In the jewelry of Tibetan peoples, turquoise (Nepalese: tuto;
Tibetan: yu) is visually the most outstanding material and
distinguishes Tibetans readily from their neighbors who use
turquoise only sparingly or not at all. The main source of this
stone has been the Tibetan plateau.
In Tibet, turquoise has been in use since ancient times: in the
regalia of the first Tibetan kings; as propitiatory offerings to
gods and demons; and as a tribute to other nations. Never having
lost its prominent place in precious jewelry, it is still worn
by the Lhasa nobility. For the Tibeto-Nepalese, who have
imported most of their jewelry from Tibet, turquoise occupies a
similarly important place.
Various beliefs about turquoise are shared by Tibetans and
Tibeto-Nepalese. In many Asian societies the color blue is
considered auspicious and protective; blue turquoise, therefore,
possesses these qualities. Worn in a ring, it assures a safe
journey; worn in the ear it prevents reincarnation as a donkey;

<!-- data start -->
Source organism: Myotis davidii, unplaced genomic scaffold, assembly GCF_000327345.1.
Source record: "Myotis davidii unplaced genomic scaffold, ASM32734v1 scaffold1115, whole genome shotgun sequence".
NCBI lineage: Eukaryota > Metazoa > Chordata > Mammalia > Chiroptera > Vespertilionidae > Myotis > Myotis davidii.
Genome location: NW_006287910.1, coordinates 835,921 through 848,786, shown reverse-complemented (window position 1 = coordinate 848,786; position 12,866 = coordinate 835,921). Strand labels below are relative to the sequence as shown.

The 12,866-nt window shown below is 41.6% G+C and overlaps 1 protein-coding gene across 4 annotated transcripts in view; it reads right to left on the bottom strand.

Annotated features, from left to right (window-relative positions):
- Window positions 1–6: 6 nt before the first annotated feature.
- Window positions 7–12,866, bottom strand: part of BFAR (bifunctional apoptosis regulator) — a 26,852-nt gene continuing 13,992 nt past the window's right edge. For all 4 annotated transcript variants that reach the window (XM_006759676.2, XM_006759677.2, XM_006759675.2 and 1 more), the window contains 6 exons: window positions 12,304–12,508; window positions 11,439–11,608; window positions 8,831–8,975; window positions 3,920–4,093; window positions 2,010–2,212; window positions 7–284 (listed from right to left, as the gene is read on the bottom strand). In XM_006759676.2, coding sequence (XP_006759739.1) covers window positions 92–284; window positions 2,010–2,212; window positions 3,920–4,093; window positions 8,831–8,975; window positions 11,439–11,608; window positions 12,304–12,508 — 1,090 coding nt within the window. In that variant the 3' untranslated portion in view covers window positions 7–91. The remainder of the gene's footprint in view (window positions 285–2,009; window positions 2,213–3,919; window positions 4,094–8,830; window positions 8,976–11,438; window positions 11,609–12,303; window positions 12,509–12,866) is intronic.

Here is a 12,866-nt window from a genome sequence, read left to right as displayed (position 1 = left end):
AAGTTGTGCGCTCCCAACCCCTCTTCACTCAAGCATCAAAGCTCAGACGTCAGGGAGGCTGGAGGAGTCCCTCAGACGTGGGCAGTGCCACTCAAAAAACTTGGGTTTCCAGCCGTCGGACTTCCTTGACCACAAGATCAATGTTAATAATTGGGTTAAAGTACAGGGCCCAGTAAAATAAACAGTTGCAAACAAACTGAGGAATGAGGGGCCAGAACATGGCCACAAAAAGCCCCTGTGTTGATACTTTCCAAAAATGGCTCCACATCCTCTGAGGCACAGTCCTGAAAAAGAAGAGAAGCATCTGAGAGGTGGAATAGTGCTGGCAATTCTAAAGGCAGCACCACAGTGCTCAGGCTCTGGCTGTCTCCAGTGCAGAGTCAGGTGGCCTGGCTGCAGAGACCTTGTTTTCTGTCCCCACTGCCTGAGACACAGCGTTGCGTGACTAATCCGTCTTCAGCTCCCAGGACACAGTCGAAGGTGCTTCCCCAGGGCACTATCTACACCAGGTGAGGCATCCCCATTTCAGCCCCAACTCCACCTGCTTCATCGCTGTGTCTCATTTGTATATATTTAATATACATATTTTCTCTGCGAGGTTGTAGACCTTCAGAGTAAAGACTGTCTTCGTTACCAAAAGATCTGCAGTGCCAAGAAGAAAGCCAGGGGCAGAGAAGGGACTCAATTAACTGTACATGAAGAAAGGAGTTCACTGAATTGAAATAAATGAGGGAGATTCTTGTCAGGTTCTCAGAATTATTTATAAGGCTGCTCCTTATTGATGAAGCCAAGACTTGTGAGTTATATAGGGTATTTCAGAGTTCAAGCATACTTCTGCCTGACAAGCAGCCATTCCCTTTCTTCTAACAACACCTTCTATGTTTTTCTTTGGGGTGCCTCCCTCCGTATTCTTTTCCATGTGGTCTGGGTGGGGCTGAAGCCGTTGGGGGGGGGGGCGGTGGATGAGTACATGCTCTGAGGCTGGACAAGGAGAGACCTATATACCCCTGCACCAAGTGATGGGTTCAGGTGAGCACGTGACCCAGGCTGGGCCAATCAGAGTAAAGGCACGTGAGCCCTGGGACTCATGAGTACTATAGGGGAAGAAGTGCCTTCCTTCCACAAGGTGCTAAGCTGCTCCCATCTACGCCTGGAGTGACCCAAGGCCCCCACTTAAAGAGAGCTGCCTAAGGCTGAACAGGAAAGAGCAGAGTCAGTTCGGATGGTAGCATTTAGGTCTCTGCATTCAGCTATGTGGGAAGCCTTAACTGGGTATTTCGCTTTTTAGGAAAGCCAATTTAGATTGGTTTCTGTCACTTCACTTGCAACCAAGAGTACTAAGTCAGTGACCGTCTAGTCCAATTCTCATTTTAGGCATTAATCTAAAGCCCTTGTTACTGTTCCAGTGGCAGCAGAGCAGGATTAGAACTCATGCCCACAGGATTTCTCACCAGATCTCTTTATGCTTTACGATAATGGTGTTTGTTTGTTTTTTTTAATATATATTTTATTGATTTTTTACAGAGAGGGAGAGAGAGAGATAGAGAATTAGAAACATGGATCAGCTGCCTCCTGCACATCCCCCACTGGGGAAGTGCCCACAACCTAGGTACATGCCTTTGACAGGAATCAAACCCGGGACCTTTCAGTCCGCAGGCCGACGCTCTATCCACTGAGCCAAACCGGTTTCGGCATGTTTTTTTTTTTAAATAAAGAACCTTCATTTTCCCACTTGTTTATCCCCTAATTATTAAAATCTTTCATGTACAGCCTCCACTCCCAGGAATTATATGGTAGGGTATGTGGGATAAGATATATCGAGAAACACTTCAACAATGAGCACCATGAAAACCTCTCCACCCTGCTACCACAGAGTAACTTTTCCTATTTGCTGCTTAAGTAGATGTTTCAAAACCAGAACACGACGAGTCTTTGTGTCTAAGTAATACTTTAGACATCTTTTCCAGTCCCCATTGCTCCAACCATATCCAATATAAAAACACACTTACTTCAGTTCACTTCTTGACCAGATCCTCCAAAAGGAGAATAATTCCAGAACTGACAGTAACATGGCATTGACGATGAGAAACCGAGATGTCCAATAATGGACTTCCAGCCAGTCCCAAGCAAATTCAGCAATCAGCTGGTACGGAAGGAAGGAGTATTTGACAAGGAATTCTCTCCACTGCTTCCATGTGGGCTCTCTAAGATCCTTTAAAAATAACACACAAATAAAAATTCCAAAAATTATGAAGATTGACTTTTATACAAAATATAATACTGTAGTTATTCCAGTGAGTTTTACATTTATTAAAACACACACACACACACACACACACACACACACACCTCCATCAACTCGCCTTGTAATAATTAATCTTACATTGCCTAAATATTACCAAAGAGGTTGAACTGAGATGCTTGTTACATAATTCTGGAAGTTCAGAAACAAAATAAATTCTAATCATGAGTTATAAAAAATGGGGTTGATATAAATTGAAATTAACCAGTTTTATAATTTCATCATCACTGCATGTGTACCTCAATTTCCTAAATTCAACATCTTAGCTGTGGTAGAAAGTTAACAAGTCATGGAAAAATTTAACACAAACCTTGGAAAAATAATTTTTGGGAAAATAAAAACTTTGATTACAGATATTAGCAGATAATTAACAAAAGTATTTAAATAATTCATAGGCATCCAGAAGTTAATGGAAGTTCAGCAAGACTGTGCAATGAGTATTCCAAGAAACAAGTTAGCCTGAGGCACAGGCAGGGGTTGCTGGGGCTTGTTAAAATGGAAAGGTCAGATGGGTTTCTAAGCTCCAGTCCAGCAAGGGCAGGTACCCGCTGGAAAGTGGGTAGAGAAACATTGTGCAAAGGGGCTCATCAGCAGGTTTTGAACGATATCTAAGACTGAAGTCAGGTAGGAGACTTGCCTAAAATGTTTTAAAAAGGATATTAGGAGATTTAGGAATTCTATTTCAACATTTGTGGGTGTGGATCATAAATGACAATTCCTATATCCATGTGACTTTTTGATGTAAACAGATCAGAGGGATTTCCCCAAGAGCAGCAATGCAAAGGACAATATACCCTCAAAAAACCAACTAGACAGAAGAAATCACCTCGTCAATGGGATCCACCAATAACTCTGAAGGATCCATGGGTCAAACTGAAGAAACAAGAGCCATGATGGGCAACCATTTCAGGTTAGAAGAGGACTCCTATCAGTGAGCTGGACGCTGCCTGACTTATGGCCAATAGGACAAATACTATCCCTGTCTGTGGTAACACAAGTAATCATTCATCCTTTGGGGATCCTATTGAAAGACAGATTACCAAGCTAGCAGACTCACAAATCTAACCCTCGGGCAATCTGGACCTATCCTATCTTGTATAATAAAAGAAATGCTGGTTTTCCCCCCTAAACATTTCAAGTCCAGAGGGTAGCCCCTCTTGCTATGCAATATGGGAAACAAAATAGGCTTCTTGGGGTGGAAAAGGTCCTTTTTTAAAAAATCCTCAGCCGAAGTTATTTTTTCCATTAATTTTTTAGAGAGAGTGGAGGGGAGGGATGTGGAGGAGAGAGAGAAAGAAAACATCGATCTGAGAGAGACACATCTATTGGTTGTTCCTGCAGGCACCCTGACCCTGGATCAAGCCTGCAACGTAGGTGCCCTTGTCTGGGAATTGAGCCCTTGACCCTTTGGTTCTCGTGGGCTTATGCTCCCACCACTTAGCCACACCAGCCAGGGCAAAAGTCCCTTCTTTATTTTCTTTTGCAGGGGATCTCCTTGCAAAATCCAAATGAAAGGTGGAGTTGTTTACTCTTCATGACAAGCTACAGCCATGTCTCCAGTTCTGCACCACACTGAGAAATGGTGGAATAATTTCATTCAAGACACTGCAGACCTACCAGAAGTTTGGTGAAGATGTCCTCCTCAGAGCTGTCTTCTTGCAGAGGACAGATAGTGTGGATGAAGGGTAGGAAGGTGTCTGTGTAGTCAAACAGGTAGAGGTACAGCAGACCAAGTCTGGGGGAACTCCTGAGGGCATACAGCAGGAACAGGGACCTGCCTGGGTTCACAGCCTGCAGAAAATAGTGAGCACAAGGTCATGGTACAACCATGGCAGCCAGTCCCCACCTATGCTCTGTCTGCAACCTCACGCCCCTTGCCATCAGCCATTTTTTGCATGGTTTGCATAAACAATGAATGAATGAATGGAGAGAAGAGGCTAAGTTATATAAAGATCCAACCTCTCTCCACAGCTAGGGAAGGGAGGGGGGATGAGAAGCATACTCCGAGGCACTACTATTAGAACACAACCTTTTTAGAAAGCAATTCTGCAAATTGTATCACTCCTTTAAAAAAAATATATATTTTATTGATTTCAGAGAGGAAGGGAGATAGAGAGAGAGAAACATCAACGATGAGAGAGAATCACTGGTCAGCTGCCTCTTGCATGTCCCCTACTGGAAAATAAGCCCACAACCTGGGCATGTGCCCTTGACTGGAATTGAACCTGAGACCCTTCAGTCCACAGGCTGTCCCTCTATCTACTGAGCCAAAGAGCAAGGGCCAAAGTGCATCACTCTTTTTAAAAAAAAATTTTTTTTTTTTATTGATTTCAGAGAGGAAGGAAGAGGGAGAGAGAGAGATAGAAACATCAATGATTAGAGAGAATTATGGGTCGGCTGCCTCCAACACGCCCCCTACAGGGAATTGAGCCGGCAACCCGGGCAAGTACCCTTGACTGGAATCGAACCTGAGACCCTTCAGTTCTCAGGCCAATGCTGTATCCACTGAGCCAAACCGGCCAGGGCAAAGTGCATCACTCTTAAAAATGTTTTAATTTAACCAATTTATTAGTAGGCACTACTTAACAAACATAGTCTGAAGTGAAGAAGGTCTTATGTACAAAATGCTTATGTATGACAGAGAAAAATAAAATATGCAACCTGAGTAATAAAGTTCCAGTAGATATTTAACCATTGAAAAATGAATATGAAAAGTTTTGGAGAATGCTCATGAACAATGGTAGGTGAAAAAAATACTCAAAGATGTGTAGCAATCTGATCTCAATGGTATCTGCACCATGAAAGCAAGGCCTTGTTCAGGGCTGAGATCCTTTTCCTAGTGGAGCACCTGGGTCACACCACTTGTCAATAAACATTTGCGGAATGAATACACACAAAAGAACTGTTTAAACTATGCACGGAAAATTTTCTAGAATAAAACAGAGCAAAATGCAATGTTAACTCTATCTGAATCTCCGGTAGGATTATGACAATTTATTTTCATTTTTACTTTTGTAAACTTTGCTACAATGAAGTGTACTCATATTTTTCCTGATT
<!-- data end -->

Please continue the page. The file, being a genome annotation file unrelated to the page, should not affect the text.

appearing in a dream, it is auspicious; when found, it brings
the best of luck and gives new life (in contrast, it is not
considered lucky to find gold or coral); when changing its color
to green, it indicates hepatitis, yet at the same time it draws
out jaundice. Most importantly it can absorb sin. Strings of
prayer beads should include turquoise. In fact, when worshipping
the popular goddess Tara in her green form, because of the color
association, it is desirable to do so with a rosary entirely
composed of turquoise beads.
There exists as well the concept of living and dead turquoise.
Living turquoise has a healthy blue color, whereas dead
turquoise has turned either white or black. In the natural aging
process of turquoise, exposure to light and body oils darkens
the color, eventually turning it black. Tibetans compare this to
human aging and death. Wearing "living" turquoise is therefore
very desirable, as it will give long life to the wearer.
In general terms turquoise is a symbol of the blue of the sea
and the sky. Infinity in the sky speaks of the limitless heights
of ascension. The stone is opaque as the earth, yet it lifts the
spirit high, laying bare to us the wisdom of both the earth and
the sky. It is old, yet young.
Turquoise has also been held as a sacred stone by ancient
cultures other than the Tibetan. It was sacred in Egypt along
with malachite and lapis lazuli. It was sacred to the Persian
culture, where it symbolized purity. American Indians believe it
to be a protector and guardian of the body and soul. Gypsies
wear this stone in their navels, believing it to be good for
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